by Tim O’Dwyer M.A., LL.B
What do you do when your property has been listed for sale and your agent refuses, on the basis of the Privacy Act, to give you the names of prospective buyers introduced to your property? Well, you stick it right up your agent as clients of mine recently did.
These folk had listed their home with a local agent who was a member of the Real Estate Institute of Queensland (REIQ). Their listing agreement with the agent, unusually, did not provide for a sole or exclusive agency. Rather, it was an open listing which meant my clients had the contractual right to try to sell their home themselves. So, while their agent showed buyers through the property, my clients placed their own adverts on the Internet and dealt with a number of consequential private enquiries. When one of these Internet buyers offered to buy at the right price, a private sale was negotiated subject to the parties’ solicitors finalizing formal and binding contracts.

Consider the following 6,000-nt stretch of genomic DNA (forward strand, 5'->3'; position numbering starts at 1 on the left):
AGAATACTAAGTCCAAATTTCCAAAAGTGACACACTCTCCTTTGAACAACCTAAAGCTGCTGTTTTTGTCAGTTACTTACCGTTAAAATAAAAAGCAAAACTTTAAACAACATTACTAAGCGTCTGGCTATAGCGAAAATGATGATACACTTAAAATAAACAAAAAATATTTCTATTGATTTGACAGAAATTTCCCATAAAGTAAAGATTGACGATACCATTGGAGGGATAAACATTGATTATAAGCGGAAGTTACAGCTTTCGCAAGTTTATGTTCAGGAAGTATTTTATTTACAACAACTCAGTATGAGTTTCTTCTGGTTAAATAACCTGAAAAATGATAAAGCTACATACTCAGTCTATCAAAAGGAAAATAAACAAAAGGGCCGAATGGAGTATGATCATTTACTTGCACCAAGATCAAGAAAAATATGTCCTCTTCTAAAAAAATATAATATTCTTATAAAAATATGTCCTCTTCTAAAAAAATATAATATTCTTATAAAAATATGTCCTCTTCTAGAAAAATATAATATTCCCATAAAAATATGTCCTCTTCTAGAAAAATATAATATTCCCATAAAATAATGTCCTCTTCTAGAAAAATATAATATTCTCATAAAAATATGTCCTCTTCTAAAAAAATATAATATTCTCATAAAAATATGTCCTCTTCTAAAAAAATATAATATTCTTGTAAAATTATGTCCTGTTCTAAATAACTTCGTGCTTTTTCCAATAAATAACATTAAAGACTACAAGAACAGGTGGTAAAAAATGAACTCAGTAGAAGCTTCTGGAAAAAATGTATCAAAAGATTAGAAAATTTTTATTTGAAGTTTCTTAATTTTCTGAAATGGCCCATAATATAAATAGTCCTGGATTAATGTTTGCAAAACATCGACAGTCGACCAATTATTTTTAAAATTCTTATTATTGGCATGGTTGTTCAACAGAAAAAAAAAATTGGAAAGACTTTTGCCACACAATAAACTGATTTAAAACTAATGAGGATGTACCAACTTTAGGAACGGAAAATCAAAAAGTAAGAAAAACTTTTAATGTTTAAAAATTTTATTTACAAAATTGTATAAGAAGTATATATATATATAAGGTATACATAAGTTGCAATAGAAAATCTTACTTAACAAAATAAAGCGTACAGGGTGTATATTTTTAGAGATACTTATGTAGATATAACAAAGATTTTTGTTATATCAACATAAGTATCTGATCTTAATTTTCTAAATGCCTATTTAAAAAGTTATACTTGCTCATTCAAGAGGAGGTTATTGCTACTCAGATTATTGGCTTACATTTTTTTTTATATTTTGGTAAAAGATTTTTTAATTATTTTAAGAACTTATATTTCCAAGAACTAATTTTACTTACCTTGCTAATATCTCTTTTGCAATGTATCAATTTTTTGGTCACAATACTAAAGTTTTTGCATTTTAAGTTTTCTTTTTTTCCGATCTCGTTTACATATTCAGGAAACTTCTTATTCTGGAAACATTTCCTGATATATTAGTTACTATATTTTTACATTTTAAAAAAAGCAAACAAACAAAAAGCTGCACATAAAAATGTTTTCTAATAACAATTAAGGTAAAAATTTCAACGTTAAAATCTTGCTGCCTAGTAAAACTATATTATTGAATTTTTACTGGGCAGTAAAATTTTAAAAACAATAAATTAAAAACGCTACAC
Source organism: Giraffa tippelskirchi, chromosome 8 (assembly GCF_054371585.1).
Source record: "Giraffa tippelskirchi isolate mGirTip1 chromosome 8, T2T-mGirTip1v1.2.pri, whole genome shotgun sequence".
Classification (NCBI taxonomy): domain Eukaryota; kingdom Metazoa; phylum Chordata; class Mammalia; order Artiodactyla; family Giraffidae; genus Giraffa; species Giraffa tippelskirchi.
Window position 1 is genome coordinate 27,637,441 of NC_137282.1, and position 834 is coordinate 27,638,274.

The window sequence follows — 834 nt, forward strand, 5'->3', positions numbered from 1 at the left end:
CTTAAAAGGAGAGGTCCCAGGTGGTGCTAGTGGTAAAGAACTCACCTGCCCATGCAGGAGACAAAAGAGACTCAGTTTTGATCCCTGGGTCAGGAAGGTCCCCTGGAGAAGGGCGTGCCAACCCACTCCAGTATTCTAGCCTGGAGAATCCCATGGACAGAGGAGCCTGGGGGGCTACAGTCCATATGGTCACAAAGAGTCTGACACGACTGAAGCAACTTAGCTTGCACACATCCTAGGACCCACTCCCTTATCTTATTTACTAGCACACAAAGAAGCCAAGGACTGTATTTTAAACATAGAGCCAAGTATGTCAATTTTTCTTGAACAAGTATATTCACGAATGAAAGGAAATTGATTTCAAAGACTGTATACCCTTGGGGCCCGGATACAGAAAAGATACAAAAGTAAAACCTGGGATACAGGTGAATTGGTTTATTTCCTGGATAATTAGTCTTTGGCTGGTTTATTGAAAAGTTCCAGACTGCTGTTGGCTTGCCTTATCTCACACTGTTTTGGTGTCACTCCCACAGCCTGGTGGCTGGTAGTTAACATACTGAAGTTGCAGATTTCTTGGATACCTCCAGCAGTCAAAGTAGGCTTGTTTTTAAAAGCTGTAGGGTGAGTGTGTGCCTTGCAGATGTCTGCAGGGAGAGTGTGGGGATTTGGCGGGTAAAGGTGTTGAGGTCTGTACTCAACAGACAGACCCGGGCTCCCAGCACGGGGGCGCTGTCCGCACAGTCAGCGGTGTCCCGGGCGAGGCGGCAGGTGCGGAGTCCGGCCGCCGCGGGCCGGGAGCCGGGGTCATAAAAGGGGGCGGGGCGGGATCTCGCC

While I was taking instructions on the proposed sale contract, I asked my clients if their property had been listed with an agent. I wanted to ensure that there would be no risk of any agent’s commission claim down the track. The clients told me what they had done and handed me a copy of their open listing agreement. After showing them the fine print, which stipulated how the agent would legally become entitled to commission if the agent was the “effective cause” of any sale, no matter when it occurred, I explained to my clients what this essentially meant: Commission would be payable on their private sale if the agent had, in fact, introduced their buyer to the property. Hence I advised that it was important for them to ask the agent to provide them with the names of all prospective buyers introduced by the agent. Hopefully their Internet buyer would not be on the list but, if he was, they would need to renegotiate their sale price to allow for the agent’s legal commission entitlement.
“No way will I give you any buyers’ details,” said the agent in effect. The formal rely to his clients’ email was courteous, uncompromising (and, of course, total nonsense)…